Pastel's Style of R&B Makes Him a One Man Scene
Courtesy of Pastel
Gabe Brenner is fifteen minutes late to lunch and thirty years late to the music scene. This is not to say his ethereal take on smooth R&B is 80's rehash -- rather that we could've used him back then. He might have rescued the sax from Careless Whisper era George Michael. No matter. He's here now and he's quickly making up for lost time.
Very quickly, in fact. He uploaded his first batch of songs under the name Pastel a little over a year ago, just as he graduated from the Orange County School of the Arts. One of these songs, the deliriously minimal "Ode to a Toughened Woman" almost instantly caught the attention of music blog Crack in the Road. "It was just a birthday present for my mom. I honestly didn't think much would come of it," Gabe explains.
This support from a prominent music blog lead Gabe to start sending songs off to various record labels. Manimal Vinyl, the label that broke Warpaint and brought you Bat for Lashes, was the first to respond. "We met at some faux-French cafe," he remembers, "I think we talked about Sky Ferreira."
Fast forward a month later and "Hold Me," the first official single from Pastel, is released via Impose. Press play and let the soft weight of Gabe's vocals, multi-tracked into a solo choir, wash over you. That intro conjures images of a young man singing his heart out to an old soul record, deep into the early morning. And then that first bass drum hits, hard and resonant, followed by a chattering, this high timbre percussion tapping out a clickety rhythm.
Here is where Pastel's influences diverge from anything you've likely heard. "My sisters were heavily involved in the Tahitian dance scene," he tells me, "The music was always on. In the house, at rehearsals, at competitions." That chattering is the to'here, an indigenous Tahitian drum made from a hollowed out log -- or in this case, a laptop keyboard and Apple's Logic.
"I didn't even realize I was doing it," Gabe recalls, "I walked into a Tahitian restaurant and they were playing the [traditional] music and I was like 'Oh my God, that's Hold Me!'"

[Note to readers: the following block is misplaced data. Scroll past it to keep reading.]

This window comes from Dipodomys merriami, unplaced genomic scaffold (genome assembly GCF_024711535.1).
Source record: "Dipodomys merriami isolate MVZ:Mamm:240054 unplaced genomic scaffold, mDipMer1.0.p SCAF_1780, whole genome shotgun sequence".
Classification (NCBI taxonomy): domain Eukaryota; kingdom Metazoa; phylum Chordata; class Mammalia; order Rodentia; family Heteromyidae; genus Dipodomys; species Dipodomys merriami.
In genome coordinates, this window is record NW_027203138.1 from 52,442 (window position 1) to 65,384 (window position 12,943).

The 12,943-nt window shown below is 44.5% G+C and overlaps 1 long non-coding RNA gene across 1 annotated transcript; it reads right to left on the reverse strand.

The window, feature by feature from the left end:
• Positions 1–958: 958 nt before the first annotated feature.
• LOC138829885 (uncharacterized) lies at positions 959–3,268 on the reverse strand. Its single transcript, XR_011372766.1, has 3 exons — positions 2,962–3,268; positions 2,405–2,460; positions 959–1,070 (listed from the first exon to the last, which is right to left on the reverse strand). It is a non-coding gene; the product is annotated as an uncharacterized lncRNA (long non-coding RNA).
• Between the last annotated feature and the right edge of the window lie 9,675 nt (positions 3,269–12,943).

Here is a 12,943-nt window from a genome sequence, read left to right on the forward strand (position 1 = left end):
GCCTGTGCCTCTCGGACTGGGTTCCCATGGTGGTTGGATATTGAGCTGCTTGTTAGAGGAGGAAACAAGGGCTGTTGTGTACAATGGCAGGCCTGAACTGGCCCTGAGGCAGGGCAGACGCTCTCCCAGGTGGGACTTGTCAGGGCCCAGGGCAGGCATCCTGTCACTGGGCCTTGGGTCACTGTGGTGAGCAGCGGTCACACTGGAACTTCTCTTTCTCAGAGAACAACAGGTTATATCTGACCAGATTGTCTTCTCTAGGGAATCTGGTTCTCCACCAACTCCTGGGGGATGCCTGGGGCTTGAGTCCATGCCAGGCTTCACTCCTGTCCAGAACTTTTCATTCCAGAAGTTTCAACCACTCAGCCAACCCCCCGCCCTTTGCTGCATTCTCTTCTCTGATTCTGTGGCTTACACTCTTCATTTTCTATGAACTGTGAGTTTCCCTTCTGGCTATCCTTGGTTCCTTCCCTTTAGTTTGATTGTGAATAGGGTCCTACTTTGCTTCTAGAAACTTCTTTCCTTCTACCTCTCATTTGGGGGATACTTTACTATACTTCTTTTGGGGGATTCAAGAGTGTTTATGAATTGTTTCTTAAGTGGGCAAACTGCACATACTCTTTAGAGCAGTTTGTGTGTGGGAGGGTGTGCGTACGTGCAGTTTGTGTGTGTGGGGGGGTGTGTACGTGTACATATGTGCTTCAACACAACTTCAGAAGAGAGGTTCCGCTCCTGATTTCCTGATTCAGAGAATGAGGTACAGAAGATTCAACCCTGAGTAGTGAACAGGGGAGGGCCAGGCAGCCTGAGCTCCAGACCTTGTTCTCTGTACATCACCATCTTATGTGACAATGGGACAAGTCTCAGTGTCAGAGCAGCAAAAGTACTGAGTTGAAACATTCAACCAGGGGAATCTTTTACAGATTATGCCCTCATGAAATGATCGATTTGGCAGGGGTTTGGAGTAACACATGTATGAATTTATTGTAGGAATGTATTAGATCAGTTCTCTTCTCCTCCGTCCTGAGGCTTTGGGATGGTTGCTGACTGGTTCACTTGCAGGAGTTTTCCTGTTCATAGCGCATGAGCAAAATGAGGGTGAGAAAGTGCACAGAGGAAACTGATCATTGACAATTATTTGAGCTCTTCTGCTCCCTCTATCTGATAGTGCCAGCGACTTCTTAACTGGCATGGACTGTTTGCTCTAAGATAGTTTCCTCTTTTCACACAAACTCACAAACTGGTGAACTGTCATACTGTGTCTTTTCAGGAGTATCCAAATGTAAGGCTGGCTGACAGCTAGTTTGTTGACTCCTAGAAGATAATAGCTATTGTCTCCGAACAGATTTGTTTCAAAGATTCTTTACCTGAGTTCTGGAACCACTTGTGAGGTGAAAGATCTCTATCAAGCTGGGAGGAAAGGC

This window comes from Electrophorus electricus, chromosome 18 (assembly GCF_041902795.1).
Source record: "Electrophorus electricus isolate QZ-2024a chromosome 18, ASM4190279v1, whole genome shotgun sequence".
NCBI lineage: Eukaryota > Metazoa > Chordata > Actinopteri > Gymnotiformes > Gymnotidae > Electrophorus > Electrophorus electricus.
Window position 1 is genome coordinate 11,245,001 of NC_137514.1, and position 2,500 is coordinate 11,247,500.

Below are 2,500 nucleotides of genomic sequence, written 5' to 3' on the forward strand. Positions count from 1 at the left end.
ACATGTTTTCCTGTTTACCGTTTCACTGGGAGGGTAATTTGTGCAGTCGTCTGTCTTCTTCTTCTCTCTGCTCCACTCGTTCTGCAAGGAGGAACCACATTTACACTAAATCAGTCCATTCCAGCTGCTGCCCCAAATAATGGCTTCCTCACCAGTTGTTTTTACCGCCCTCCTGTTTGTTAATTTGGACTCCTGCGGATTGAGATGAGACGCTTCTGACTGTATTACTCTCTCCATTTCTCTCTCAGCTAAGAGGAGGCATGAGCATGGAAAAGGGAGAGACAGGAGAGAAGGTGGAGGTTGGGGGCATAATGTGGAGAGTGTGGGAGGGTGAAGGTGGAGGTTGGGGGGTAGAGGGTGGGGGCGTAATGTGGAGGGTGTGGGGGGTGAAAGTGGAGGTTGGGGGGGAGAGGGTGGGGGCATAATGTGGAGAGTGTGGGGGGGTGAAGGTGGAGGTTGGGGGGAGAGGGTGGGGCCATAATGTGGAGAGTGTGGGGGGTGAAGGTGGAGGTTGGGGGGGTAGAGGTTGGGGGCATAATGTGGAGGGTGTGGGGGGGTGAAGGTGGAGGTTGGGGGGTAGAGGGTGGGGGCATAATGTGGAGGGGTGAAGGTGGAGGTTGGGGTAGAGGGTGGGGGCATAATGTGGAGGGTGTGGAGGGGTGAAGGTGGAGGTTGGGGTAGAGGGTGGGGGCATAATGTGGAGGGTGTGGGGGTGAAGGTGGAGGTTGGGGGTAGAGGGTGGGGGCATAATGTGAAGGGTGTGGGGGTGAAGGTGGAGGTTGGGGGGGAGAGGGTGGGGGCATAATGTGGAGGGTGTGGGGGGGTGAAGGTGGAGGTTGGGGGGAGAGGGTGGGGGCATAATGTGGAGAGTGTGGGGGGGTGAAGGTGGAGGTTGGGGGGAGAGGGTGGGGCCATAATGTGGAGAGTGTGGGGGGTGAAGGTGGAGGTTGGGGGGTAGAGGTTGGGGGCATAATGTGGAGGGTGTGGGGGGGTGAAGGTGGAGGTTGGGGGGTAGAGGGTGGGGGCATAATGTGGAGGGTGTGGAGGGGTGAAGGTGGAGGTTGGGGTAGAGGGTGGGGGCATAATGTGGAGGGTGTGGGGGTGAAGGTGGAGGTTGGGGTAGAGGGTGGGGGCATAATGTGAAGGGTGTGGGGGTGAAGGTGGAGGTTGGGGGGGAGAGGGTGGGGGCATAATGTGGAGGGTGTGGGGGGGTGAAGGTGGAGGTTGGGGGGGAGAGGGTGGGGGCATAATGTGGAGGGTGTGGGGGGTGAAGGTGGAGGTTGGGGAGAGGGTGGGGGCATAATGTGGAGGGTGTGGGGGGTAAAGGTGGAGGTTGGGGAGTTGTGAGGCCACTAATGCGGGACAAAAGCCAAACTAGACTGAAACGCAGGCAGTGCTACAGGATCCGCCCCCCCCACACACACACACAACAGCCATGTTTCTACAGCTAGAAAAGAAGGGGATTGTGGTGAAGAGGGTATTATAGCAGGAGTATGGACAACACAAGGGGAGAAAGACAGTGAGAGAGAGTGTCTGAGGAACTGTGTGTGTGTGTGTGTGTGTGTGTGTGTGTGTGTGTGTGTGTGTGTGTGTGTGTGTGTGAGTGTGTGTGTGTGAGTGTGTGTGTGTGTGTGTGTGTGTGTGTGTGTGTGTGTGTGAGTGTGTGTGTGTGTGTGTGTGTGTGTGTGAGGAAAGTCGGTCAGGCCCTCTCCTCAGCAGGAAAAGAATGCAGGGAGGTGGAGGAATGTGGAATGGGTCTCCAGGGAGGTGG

A resident of Buena Park, Pastel is something of an anomaly among the Orange County music scene -- mainly because he doesn't belong to it. He didn't start in the garage, he wasn't doing pay to play at the House of Blues. He started on Garageband and soundcloud was his performance space. This may be as formative to his sound as old soul music or Tahitian percussion. "I think a physical scene can tend to produce bands that all kind of sound the same," he reasons, "If I had to identify a scene it'd probably be the internet."
It's fitting -- Gabe strikes me as the internet incarnate. Not in a hyperactive, porny sort of way; more in the sense that his interests and influences are so vast, so expansive, they defy any sort of categorization. He pulls from every scene and somehow moves to the edge instead of the middle -- with his latest haircut, pastel curls, looking directly transplanted from the head of St. Vincent, or his ability to speak on anything from Tahitian percussion to Adele to FKA Twigs, or just the fact that he knows exactly what he wants on his banh mi.
Is this the future of local music: broken out of the garage and the area code, virtually unbound by physical space -- a scene per kid?
Take a listen to Pastel's latest single "Sweeter Conversations" and you might certainly hope so. It's musical butter, so smooth and rich, with Gabe's understated vocal delivery anchoring tentative sax licks. And of course there's the to'here, tapping out rhythms with immaculate precision.
At the moment, Pastel is in musical limbo. "The label is being pretty vague about a release date," he says regarding his upcoming EP, "It's sort of difficult because I'm so anxious for people to hear it." He recently finalized the track list so an announcement is on the horizon.
In the meantime, you can hold yourself over with "Hold Me" and "Sweeter Conversations," as well as lessons in Tahitian percussion. You'll want to be ready for when Pastel breaks that scene wide open.
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